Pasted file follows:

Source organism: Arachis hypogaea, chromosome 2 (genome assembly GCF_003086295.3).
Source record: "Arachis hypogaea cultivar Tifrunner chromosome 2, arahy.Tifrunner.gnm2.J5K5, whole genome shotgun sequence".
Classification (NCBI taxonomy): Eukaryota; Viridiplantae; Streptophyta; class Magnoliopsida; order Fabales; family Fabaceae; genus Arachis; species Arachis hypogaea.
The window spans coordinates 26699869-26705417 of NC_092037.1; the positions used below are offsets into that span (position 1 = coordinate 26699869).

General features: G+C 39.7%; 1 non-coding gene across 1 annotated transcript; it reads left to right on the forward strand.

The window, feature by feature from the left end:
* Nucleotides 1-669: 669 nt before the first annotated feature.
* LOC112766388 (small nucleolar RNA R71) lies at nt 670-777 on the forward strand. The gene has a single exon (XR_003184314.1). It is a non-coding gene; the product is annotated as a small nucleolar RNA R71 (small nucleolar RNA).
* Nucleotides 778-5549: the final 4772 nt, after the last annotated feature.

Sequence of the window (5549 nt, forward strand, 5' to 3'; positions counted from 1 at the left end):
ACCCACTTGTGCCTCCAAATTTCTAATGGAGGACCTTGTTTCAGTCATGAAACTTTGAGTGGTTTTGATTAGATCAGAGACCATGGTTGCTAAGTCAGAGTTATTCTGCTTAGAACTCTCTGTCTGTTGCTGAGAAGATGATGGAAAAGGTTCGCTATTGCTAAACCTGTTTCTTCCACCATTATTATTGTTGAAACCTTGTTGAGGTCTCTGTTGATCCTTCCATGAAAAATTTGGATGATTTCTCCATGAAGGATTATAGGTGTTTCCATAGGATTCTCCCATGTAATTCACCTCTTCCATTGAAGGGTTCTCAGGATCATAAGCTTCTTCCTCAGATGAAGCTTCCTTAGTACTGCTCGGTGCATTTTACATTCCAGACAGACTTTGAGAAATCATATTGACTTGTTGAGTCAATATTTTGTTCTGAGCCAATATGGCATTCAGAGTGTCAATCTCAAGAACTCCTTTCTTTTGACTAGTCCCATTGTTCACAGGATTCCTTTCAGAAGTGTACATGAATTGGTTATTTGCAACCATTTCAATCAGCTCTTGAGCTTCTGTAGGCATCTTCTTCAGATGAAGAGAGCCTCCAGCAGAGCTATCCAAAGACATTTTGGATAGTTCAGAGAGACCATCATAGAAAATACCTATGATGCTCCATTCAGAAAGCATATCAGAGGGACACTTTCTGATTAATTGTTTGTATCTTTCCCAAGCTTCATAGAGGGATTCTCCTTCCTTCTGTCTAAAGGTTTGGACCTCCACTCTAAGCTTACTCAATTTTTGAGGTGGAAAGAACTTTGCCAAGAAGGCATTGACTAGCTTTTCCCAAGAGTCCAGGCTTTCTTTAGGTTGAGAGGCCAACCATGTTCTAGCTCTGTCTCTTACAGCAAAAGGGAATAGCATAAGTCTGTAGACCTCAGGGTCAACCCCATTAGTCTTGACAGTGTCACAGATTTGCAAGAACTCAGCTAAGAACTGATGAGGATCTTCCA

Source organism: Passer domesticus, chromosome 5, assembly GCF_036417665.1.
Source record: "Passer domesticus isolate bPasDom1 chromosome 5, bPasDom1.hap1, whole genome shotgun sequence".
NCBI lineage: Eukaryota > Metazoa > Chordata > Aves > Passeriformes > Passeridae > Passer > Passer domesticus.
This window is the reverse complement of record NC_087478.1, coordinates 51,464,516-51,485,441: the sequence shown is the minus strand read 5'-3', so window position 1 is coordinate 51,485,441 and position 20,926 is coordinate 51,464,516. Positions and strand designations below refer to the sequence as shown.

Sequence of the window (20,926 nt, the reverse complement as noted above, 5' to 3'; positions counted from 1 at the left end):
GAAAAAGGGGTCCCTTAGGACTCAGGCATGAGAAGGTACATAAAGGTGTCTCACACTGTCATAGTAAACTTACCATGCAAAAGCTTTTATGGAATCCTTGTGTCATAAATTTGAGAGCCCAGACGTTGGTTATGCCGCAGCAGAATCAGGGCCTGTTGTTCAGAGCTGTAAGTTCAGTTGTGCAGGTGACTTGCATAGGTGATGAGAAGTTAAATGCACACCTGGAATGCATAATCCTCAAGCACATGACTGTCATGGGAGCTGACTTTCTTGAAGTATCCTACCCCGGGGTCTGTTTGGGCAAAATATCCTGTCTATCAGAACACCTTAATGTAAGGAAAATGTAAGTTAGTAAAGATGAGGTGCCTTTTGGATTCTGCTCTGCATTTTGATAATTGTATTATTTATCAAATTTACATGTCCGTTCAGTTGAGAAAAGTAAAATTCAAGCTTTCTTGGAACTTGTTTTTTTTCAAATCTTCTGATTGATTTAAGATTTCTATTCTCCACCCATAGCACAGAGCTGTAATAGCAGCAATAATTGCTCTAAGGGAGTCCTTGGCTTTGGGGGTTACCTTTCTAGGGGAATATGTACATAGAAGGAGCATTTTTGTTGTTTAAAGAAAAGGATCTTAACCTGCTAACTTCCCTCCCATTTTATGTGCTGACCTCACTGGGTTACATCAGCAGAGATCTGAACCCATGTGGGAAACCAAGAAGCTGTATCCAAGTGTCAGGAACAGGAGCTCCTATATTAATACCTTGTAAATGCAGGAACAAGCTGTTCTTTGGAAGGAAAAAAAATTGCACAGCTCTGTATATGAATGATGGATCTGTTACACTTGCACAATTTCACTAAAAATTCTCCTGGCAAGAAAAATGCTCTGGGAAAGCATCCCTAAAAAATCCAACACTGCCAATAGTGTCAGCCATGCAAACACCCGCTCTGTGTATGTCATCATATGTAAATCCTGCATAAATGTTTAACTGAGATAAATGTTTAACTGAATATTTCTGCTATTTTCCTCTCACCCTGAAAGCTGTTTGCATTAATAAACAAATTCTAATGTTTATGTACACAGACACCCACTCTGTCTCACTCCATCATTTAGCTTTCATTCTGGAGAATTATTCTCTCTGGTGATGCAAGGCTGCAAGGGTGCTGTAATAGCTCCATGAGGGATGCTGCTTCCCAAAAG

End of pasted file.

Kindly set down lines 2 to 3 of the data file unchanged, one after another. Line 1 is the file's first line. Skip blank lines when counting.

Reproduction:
Source record: "Arachis hypogaea cultivar Tifrunner chromosome 2, arahy.Tifrunner.gnm2.J5K5, whole genome shotgun sequence".
Classification (NCBI taxonomy): Eukaryota; Viridiplantae; Streptophyta; class Magnoliopsida; order Fabales; family Fabaceae; genus Arachis; species Arachis hypogaea.